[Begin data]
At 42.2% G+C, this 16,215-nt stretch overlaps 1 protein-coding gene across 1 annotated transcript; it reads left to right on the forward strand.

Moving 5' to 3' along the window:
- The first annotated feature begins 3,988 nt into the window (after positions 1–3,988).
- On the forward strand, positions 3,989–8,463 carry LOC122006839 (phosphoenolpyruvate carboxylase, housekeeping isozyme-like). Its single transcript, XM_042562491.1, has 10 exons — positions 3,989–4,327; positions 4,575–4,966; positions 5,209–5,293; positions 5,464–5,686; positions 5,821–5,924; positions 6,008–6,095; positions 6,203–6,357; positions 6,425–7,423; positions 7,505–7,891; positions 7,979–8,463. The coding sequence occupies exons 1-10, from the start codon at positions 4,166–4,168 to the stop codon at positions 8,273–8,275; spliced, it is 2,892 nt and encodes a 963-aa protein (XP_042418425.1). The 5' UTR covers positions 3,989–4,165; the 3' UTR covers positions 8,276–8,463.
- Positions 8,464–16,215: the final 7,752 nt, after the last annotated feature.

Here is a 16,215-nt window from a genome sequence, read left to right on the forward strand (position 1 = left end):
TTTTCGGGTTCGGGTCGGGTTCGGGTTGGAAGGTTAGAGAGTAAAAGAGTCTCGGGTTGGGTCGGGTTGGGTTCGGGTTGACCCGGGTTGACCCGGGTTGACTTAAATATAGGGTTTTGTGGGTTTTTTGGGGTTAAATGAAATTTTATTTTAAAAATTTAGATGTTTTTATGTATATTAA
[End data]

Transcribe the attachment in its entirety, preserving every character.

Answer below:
At 42.2% G+C, this 16,215-nt stretch overlaps 1 protein-coding gene across 1 annotated transcript; it reads left to right on the forward strand.

Moving 5' to 3' along the window:
- The first annotated feature begins 3,988 nt into the window (after positions 1–3,988).
- On the forward strand, positions 3,989–8,463 carry LOC122006839 (phosphoenolpyruvate carboxylase, housekeeping isozyme-like). Its single transcript, XM_042562491.1, has 10 exons — positions 3,989–4,327; positions 4,575–4,966; positions 5,209–5,293; positions 5,464–5,686; positions 5,821–5,924; positions 6,008–6,095; positions 6,203–6,357; positions 6,425–7,423; positions 7,505–7,891; positions 7,979–8,463. The coding sequence occupies exons 1-10, from the start codon at positions 4,166–4,168 to the stop codon at positions 8,273–8,275; spliced, it is 2,892 nt and encodes a 963-aa protein (XP_042418425.1). The 5' UTR covers positions 3,989–4,165; the 3' UTR covers positions 8,276–8,463.
- Positions 8,464–16,215: the final 7,752 nt, after the last annotated feature.

Here is a 16,215-nt window from a genome sequence, read left to right on the forward strand (position 1 = left end):
TTTTCGGGTTCGGGTCGGGTTCGGGTTGGAAGGTTAGAGAGTAAAAGAGTCTCGGGTTGGGTCGGGTTGGGTTCGGGTTGACCCGGGTTGACCCGGGTTGACTTAAATATAGGGTTTTGTGGGTTTTTTGGGGTTAAATGAAATTTTATTTTAAAAATTTAGATGTTTTTATGTATATTAA